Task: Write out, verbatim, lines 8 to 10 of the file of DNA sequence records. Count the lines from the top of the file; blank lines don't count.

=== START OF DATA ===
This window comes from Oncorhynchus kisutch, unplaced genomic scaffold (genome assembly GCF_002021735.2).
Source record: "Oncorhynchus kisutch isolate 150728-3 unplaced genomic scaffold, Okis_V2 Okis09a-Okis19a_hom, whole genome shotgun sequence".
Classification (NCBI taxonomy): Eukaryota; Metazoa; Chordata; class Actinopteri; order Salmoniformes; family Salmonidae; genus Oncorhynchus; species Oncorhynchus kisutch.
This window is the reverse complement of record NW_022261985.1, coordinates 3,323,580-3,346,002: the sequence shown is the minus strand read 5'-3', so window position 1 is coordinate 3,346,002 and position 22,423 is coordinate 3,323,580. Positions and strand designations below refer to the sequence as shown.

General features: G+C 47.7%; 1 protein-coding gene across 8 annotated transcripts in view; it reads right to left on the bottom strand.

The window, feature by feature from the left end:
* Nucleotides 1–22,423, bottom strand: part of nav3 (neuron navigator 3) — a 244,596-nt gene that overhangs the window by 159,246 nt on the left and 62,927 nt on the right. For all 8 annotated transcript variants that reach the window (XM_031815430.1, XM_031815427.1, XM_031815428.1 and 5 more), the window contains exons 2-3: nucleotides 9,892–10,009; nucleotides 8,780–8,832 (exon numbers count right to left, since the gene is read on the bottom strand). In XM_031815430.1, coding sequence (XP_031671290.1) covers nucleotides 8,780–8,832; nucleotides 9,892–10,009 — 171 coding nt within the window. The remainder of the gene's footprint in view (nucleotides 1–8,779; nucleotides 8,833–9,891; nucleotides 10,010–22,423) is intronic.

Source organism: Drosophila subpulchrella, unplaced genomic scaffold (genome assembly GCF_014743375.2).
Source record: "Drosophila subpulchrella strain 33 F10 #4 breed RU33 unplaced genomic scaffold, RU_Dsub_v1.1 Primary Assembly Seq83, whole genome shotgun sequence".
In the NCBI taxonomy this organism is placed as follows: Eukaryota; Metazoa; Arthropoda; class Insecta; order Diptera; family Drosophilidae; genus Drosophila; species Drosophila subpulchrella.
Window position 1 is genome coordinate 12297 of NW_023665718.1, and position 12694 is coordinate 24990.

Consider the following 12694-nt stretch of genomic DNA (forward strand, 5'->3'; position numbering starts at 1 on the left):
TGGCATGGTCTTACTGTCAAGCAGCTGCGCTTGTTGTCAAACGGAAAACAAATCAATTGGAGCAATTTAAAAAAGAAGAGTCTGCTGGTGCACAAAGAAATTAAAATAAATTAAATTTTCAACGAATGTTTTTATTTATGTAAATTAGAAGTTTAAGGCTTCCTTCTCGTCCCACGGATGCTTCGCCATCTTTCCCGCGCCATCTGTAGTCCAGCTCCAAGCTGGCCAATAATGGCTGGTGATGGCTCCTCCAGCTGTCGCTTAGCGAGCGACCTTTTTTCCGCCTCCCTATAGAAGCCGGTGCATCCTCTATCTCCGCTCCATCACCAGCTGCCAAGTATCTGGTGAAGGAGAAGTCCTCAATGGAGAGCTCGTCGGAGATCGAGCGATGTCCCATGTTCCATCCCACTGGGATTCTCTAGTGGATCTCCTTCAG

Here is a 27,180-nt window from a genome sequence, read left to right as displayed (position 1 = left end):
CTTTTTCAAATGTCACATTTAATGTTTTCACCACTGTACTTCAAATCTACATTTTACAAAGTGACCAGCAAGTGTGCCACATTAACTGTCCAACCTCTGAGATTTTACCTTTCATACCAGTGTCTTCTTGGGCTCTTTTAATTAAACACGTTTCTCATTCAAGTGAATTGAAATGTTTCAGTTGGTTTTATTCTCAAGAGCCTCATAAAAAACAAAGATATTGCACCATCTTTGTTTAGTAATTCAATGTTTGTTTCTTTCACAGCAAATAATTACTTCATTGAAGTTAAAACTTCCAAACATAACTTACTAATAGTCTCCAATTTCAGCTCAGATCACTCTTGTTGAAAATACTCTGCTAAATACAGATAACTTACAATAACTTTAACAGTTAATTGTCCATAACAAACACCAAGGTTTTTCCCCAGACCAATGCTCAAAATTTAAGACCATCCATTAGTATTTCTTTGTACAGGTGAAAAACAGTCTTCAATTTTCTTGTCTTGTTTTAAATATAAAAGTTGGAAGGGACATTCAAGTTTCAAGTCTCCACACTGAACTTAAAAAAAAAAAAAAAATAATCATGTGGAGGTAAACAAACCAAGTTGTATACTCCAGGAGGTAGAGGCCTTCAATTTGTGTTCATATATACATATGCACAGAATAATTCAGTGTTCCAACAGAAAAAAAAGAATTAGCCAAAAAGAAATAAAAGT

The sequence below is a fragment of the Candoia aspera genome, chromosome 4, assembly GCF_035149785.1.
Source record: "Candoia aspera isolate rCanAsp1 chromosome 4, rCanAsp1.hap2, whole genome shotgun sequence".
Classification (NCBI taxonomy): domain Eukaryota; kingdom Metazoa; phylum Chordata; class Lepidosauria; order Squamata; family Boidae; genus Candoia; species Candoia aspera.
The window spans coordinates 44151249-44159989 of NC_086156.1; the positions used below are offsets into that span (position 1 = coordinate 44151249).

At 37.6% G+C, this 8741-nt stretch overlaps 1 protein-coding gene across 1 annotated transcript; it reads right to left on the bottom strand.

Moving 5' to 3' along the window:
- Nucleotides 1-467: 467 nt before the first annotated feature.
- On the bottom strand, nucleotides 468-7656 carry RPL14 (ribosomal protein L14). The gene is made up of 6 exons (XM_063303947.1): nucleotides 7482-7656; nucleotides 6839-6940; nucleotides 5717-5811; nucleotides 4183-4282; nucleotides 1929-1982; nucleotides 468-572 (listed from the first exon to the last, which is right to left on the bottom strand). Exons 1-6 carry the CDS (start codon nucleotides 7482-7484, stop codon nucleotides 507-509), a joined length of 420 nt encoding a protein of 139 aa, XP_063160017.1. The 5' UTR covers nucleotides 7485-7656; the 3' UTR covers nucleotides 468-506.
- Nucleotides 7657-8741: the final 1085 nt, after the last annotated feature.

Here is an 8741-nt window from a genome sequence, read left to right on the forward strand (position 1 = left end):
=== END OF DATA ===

Source organism: Drosophila subpulchrella, unplaced genomic scaffold (genome assembly GCF_014743375.2).
Source record: "Drosophila subpulchrella strain 33 F10 #4 breed RU33 unplaced genomic scaffold, RU_Dsub_v1.1 Primary Assembly Seq83, whole genome shotgun sequence".
In the NCBI taxonomy this organism is placed as follows: Eukaryota; Metazoa; Arthropoda; class Insecta; order Diptera; family Drosophilidae; genus Drosophila; species Drosophila subpulchrella.